Grief is one of the most studied yet still misunderstood of human emotions — and I believe most of us are in some form of grief management right now. Loss of lifestyle or employment is throwing millions into the grief process. Many must also add the literal loss of life into the equation. I was trying my best to skip this step. I don’t recommend it.

The Great Loneliness

Being an extrovert in isolation is torture. My children are grown and I live alone. My car also broke down as all this started (because, of course), so I haven’t left my apartment — even to go to the grocery store (Thank you, delivery drivers!). While I am accustomed to being alone when I am at home, I am not used to feeling lonely. My career in events means I’m usually surrounded by humanity. I am people-powered and my batteries have been drained. Don’t get me wrong, I rapid-cycle between lamenting being alone and grateful I’m not forced to share my space with anyone else — even if I love them. But, I am more than alone; I am lonely.

The Great Silence

In order to begin working through the temporary loss of my career, grief, and loneliness, I had to stop numbing every thought in my head with television or music. I don’t even sleep in silence. I rely on music or white noise to get through the night. I turned off the television. I stepped back from around-the-clock social media. I silenced the music and allowed myself to meditate or journal in order to reconcile everything happening right now.

Because I live with bipolar disorder, I also had a video-conference with my doctor. I work diligently at being self-aware and keeping my illness managed. I needed help.

Dealing with these emotions has made it possible for me to start living this “new normal.” Some of my well-intentioned resolutions have come to fruition. I aspired to relocate my personal library — so I did. I also began listening to some podcasts and reading some books on my list. Most notably, I began writing again.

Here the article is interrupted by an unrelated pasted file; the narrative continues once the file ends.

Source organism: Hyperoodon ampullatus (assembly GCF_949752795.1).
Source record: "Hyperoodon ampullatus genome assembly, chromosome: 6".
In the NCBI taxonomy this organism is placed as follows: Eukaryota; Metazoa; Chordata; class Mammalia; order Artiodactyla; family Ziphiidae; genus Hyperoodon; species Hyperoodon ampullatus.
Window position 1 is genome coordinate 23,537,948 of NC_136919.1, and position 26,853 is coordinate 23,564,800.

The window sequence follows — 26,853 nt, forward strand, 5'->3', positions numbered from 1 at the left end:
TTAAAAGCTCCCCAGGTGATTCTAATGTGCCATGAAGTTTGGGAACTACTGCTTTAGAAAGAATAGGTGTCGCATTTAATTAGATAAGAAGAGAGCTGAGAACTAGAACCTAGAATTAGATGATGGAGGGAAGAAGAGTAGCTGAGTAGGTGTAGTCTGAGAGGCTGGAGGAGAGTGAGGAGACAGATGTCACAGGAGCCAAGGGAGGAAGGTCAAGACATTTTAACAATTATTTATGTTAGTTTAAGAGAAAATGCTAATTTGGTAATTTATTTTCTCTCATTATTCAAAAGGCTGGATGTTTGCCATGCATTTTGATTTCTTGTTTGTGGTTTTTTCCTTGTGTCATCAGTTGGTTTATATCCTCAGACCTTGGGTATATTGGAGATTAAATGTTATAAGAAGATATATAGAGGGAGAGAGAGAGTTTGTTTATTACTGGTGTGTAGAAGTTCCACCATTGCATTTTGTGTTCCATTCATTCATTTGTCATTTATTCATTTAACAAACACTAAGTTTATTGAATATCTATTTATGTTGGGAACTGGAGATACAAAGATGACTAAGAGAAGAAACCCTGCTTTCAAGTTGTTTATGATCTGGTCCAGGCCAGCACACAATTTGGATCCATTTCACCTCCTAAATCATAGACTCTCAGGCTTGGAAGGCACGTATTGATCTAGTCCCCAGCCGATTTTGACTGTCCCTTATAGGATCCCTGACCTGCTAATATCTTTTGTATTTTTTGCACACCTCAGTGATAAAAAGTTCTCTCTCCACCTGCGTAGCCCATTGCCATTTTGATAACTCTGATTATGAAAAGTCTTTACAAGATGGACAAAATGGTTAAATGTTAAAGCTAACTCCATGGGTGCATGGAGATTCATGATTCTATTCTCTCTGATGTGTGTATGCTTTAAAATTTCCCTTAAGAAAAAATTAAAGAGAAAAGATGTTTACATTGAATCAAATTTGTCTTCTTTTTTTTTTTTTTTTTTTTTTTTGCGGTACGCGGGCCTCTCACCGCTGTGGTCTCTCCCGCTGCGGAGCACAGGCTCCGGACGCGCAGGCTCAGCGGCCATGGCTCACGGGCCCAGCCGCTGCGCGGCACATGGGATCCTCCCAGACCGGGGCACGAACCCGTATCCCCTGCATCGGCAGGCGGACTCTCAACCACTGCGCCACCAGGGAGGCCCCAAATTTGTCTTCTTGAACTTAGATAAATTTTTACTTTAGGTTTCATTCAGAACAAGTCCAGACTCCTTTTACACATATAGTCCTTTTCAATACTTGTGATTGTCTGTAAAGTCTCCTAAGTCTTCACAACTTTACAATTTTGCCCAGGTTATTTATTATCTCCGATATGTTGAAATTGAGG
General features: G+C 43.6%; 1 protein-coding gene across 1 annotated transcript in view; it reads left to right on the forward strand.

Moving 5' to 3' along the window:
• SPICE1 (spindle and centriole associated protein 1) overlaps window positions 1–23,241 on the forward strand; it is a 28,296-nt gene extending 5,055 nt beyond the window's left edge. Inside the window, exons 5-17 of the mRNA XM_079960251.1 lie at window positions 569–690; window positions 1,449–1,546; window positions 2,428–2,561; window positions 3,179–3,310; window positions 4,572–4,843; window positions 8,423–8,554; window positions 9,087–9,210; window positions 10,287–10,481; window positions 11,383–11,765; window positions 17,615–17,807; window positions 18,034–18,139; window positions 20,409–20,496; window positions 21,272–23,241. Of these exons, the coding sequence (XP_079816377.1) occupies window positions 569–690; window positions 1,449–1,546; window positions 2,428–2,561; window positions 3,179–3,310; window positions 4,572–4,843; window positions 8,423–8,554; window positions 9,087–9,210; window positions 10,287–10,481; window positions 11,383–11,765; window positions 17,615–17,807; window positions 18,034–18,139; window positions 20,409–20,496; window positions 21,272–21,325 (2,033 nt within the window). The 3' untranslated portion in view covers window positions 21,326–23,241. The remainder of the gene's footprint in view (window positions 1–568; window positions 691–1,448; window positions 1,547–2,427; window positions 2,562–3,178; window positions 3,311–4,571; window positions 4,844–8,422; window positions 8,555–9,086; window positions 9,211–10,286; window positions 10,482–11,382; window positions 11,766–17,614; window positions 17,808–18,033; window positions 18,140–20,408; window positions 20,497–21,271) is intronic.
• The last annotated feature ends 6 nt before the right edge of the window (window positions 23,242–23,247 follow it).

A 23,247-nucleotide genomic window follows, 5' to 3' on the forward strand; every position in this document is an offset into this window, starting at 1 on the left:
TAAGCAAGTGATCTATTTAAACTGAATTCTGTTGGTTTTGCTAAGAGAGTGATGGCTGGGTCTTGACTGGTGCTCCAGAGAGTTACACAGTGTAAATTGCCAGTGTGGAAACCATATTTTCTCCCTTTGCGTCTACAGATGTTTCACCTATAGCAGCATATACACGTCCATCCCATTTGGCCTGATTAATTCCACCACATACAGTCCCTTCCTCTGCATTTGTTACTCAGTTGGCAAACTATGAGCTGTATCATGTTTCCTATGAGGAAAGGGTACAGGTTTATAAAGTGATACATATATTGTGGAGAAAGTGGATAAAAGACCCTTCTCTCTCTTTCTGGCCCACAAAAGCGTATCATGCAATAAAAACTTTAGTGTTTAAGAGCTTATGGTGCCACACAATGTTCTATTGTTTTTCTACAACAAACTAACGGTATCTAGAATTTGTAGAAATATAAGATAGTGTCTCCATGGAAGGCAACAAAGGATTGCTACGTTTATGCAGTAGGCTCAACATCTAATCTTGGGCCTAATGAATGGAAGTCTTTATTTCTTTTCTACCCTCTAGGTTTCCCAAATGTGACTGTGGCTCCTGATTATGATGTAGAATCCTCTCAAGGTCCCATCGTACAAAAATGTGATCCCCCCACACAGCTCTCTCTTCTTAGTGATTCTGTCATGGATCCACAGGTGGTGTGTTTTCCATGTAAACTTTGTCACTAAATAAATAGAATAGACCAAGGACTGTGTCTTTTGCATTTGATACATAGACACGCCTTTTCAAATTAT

Gone are the personal deadlines and pressures to do better — to BE BETTER. In their place is a naturally evolving process of healing, coping, and listening to what my mind and body need rather than forcing them into places they are not ready to go.

If you are in full pursuit of greatness during isolation and reaping the rewards of extra study, exercise, or creativity, I applaud you with all sincerity. I might also be a smidge jealous. The creators of music, theatre, art, and dance are dominating this transition as they did in the Renaissance — discovering new and innovative ways to feed our souls. I am as grateful for them as I am those on the front lines of this epidemic.

If, however, you are like me and you need a little nothing in your life — for a time — do not let the guilt of that nothingness burden you. Take pride in knowing you are doing the right thing by staying home. If you are longing for productivity and can’t seem to find it, look inward and explore unresolved emotions that may be nudging (or throwing you off the ledge) into depression. If you need it, ask for help.

Celebrate the small accomplishments of your own unRenaissance.
No one will judge you for not mastering Malbolge (Google it.).


This article was originally published April 24, 2020 on Medium. In 2020, I migrated that writing content to my personal webpage. 

The Myth of High-Functioning Bipolar Disorder

Photo by Marco Secchi on Unsplash

Tips for increased productivity despite mental illness.

I am successful in my career. To the casual observer, there is no hint of mental illness even though I make no effort at keeping it a secret. I once had a supervisor who scoffed, “No, you’re not!” when I revealed I have bipolar disorder in casual conversation. Three years later, she would hug me hard as I walked out the door to go home and heal for a few weeks. Then she believed.

Mastery of pretending to be okay combined with general competency masquerades as high-functioning — at least in the workplace. This is because we never tell mental health success stories and it is time to change the narrative.

High-functioning is not a subset of bipolar disorder. If you put ten people with this disorder in a room, you cannot separate them equally by those who are naturally high-functioning and those who are doomed to suffer from the ravages of mental illness. Being high-functioning takes effort. It is a choice — not natural selection.

First, a little history: